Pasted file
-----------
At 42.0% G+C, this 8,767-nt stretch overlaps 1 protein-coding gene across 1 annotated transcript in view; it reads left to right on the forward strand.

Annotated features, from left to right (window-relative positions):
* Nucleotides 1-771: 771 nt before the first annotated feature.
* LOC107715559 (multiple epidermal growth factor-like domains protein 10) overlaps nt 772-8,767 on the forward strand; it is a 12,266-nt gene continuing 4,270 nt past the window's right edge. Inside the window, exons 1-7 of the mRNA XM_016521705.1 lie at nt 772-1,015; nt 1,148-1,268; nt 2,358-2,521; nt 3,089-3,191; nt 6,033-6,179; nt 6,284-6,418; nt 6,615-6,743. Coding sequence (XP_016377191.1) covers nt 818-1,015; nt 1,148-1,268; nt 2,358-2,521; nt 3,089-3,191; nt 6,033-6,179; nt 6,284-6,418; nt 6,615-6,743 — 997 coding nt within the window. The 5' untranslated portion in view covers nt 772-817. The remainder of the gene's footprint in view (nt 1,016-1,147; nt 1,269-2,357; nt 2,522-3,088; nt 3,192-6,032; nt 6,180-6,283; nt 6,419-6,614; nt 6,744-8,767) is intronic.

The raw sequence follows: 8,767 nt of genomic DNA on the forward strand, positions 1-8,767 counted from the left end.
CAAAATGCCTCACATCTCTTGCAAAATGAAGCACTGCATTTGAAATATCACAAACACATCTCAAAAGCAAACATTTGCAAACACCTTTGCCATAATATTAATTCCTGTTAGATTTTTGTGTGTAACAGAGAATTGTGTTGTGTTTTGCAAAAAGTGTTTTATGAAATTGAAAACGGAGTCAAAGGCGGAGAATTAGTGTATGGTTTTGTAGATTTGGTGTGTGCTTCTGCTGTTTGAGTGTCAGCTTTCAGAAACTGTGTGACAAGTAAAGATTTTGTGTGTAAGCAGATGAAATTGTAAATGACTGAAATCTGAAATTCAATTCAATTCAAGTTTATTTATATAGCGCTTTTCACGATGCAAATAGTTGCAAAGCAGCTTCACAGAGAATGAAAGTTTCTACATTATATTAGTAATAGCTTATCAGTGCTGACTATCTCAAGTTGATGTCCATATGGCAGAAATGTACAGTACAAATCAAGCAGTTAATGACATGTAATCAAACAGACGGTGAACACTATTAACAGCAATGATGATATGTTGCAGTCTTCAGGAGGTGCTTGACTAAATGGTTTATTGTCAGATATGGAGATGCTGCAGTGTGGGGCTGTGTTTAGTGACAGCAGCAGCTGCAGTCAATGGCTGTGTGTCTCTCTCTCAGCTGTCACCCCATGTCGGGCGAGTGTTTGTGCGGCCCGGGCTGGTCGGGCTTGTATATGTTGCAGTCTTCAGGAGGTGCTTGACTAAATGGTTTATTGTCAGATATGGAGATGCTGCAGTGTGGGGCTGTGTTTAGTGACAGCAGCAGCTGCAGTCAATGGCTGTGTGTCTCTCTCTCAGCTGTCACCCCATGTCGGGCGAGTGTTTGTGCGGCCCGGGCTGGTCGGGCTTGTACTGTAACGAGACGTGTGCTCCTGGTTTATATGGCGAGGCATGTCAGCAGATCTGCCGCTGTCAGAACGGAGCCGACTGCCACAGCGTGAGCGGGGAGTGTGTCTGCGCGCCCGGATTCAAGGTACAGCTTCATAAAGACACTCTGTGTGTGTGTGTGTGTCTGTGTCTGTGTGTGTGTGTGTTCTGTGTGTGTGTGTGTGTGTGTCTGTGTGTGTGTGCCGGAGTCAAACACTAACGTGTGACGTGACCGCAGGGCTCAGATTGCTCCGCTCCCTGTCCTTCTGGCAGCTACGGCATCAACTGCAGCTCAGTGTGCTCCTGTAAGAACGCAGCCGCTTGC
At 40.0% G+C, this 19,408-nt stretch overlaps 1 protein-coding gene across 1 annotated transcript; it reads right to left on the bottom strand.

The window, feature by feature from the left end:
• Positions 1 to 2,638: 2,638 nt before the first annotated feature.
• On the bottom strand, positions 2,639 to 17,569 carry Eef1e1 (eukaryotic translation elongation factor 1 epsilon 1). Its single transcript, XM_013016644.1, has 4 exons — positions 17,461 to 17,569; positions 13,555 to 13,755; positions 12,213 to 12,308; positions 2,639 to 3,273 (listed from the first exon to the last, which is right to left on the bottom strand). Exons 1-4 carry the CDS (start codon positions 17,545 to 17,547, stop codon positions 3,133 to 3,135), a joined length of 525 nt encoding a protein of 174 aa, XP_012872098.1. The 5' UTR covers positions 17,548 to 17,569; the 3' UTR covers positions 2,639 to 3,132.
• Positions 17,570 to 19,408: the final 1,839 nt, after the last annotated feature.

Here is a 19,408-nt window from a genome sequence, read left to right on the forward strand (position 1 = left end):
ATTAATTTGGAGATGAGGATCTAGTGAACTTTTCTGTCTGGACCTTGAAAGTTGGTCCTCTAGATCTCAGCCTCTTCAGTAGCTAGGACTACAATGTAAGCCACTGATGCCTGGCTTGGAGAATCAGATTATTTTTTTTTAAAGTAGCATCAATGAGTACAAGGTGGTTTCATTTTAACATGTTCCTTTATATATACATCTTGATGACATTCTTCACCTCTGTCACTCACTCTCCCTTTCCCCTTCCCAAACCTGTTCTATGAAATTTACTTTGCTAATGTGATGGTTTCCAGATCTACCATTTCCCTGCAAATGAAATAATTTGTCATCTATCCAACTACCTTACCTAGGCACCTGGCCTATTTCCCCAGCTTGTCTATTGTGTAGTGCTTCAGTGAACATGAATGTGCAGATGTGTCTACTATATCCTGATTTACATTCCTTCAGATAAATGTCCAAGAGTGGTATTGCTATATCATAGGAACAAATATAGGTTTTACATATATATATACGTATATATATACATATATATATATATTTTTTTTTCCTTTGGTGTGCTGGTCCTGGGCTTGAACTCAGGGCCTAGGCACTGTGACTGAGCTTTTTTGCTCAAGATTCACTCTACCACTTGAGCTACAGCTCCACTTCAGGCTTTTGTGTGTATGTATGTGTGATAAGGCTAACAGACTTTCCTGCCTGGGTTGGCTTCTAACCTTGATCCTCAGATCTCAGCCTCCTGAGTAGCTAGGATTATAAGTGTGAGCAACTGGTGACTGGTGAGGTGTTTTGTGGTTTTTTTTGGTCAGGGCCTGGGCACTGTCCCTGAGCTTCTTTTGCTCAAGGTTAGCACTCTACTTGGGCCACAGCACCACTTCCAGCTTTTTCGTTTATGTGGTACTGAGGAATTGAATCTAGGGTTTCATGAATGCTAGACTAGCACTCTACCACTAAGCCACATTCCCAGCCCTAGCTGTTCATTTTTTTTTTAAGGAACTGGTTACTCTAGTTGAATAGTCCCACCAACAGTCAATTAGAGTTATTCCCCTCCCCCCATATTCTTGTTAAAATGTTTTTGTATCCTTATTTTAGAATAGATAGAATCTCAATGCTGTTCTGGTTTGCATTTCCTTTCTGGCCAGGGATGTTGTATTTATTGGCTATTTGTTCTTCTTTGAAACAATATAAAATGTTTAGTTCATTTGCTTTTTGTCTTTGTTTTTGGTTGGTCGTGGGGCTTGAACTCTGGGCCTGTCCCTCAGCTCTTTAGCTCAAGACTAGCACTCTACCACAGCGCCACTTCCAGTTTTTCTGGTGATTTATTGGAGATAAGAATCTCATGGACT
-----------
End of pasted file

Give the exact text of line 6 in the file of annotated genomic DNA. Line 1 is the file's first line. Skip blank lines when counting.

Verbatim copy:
CAAAATGCCTCACATCTCTTGCAAAATGAAGCACTGCATTTGAAATATCACAAACACATCTCAAAAGCAAACATTTGCAAACACCTTTGCCATAATATTAATTCCTGTTAGATTTTTGTGTGTAACAGAGAATTGTGTTGTGTTTTGCAAAAAGTGTTTTATGAAATTGAAAACGGAGTCAAAGGCGGAGAATTAGTGTATGGTTTTGTAGATTTGGTGTGTGCTTCTGCTGTTTGAGTGTCAGCTTTCAGAAACTGTGTGACAAGTAAAGATTTTGTGTGTAAGCAGATGAAATTGTAAATGACTGAAATCTGAAATTCAATTCAATTCAAGTTTATTTATATAGCGCTTTTCACGATGCAAATAGTTGCAAAGCAGCTTCACAGAGAATGAAAGTTTCTACATTATATTAGTAATAGCTTATCAGTGCTGACTATCTCAAGTTGATGTCCATATGGCAGAAATGTACAGTACAAATCAAGCAGTTAATGACATGTAATCAAACAGACGGTGAACACTATTAACAGCAATGATGATATGTTGCAGTCTTCAGGAGGTGCTTGACTAAATGGTTTATTGTCAGATATGGAGATGCTGCAGTGTGGGGCTGTGTTTAGTGACAGCAGCAGCTGCAGTCAATGGCTGTGTGTCTCTCTCTCAGCTGTCACCCCATGTCGGGCGAGTGTTTGTGCGGCCCGGGCTGGTCGGGCTTGTATATGTTGCAGTCTTCAGGAGGTGCTTGACTAAATGGTTTATTGTCAGATATGGAGATGCTGCAGTGTGGGGCTGTGTTTAGTGACAGCAGCAGCTGCAGTCAATGGCTGTGTGTCTCTCTCTCAGCTGTCACCCCATGTCGGGCGAGTGTTTGTGCGGCCCGGGCTGGTCGGGCTTGTACTGTAACGAGACGTGTGCTCCTGGTTTATATGGCGAGGCATGTCAGCAGATCTGCCGCTGTCAGAACGGAGCCGACTGCCACAGCGTGAGCGGGGAGTGTGTCTGCGCGCCCGGATTCAAGGTACAGCTTCATAAAGACACTCTGTGTGTGTGTGTGTGTCTGTGTCTGTGTGTGTGTGTGTTCTGTGTGTGTGTGTGTGTGTGTCTGTGTGTGTGTGCCGGAGTCAAACACTAACGTGTGACGTGACCGCAGGGCTCAGATTGCTCCGCTCCCTGTCCTTCTGGCAGCTACGGCATCAACTGCAGCTCAGTGTGCTCCTGTAAGAACGCAGCCGCTTGC